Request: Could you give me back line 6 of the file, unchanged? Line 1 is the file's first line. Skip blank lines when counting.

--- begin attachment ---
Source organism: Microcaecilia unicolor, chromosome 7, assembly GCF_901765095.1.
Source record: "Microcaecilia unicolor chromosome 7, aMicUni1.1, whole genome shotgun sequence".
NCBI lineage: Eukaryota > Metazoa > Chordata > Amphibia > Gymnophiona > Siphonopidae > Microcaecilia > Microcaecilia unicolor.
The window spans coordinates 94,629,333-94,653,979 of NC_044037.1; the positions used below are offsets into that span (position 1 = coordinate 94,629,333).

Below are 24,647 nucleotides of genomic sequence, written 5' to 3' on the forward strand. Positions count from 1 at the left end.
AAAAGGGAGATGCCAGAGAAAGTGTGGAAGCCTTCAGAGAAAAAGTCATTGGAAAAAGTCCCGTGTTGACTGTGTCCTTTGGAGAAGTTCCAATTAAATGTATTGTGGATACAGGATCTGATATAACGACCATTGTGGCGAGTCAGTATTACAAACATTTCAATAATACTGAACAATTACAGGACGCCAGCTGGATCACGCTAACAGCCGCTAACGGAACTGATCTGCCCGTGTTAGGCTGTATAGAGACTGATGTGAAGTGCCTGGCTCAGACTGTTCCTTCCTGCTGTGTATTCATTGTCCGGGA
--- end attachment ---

AAAAGGGAGATGCCAGAGAAAGTGTGGAAGCCTTCAGAGAAAAAGTCATTGGAAAAAGTCCCGTGTTGACTGTGTCCTTTGGAGAAGTTCCAATTAAATGTATTGTGGATACAGGATCTGATATAACGACCATTGTGGCGAGTCAGTATTACAAACATTTCAATAATACTGAACAATTACAGGACGCCAGCTGGATCACGCTAACAGCCGCTAACGGAACTGATCTGCCCGTGTTAGGCTGTATAGAGACTGATGTGAAGTGCCTGGCTCAGACTGTTCCTTCCTGCTGTGTATTCATTGTCCGGGA